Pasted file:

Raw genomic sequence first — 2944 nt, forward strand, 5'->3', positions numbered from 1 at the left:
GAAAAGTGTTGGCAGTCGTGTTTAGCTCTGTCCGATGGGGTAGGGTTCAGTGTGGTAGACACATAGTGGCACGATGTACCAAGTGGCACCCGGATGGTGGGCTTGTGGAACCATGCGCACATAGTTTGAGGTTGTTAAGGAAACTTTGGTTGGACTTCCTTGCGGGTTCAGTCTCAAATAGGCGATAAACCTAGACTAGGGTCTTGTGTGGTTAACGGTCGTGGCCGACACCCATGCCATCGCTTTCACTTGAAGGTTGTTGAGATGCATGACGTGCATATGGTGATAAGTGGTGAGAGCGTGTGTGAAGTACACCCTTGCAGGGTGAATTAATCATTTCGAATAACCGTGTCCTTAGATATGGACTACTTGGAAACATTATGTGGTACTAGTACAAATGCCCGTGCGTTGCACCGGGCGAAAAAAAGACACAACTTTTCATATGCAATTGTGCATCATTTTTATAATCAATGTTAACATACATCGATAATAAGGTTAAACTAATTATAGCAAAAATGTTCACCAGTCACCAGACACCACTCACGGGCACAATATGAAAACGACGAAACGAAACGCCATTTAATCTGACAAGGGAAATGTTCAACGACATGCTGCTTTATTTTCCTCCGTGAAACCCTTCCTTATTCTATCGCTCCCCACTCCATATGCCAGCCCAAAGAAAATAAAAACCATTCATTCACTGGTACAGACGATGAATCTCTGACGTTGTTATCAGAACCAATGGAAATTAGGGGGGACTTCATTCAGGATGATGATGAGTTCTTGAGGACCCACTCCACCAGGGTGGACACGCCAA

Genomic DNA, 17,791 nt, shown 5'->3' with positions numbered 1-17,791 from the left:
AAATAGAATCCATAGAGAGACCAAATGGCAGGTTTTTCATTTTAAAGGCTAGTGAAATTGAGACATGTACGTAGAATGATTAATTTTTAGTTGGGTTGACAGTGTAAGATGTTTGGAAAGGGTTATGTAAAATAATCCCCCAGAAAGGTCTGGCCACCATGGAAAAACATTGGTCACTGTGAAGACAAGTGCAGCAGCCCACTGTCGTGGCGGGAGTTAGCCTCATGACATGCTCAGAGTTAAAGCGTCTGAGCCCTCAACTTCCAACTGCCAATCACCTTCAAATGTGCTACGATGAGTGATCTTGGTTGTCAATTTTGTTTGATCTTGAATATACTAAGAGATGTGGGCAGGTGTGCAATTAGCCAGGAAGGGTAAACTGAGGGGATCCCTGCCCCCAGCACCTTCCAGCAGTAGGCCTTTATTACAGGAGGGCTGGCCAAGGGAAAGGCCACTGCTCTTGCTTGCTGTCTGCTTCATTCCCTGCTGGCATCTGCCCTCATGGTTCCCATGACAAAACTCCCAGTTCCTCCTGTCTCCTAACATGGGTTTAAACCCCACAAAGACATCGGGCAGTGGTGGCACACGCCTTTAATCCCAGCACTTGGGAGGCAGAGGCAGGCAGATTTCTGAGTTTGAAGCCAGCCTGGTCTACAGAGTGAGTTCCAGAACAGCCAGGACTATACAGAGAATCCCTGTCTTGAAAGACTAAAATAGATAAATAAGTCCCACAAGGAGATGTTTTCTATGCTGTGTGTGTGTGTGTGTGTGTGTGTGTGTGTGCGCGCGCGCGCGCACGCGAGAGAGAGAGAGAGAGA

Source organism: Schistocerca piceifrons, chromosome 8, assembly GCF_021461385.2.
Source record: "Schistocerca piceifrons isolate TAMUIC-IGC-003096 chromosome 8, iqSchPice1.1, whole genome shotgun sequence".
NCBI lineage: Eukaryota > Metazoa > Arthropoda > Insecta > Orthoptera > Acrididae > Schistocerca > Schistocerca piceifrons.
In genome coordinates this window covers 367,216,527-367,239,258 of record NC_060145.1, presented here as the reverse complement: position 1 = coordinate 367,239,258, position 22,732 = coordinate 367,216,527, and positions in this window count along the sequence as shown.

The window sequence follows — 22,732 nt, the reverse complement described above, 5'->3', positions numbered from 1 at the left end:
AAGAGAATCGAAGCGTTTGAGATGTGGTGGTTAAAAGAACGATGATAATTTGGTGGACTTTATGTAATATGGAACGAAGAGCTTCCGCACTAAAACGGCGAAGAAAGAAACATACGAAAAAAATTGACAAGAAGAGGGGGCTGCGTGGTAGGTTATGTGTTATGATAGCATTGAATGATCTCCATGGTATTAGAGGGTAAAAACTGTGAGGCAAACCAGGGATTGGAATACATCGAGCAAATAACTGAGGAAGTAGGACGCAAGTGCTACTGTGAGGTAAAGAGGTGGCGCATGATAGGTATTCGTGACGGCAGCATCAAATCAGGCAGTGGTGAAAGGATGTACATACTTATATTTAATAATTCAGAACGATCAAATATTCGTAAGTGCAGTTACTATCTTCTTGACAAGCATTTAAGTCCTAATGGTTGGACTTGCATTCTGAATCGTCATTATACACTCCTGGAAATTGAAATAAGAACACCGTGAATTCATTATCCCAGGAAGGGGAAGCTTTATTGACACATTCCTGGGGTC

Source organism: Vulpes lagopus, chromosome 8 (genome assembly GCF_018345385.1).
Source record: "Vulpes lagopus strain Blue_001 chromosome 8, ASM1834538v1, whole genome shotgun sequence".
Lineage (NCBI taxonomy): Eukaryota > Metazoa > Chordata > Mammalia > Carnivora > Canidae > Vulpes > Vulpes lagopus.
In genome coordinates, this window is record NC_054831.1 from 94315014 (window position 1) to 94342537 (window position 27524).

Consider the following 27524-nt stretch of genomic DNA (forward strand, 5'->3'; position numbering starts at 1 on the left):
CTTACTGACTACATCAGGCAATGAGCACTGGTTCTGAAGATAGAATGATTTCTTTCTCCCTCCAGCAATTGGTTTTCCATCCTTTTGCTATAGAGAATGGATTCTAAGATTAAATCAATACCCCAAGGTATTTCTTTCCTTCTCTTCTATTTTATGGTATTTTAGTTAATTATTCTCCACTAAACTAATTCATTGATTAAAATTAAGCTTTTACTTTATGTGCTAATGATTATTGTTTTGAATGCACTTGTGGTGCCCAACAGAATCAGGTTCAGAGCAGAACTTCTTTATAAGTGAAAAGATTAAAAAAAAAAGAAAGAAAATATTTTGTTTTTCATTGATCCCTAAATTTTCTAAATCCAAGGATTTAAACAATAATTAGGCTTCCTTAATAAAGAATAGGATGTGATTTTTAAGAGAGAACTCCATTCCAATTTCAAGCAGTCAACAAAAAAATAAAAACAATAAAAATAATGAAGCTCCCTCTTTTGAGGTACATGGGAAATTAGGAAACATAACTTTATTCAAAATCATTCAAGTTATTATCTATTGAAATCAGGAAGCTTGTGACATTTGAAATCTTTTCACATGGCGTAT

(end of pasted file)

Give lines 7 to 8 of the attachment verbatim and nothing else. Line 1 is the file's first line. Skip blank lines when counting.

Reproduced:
NCBI lineage: Eukaryota > Metazoa > Arthropoda > Insecta > Orthoptera > Acrididae > Schistocerca > Schistocerca piceifrons.
In genome coordinates this window covers 367,216,527-367,239,258 of record NC_060145.1, presented here as the reverse complement: position 1 = coordinate 367,239,258, position 22,732 = coordinate 367,216,527, and positions in this window count along the sequence as shown.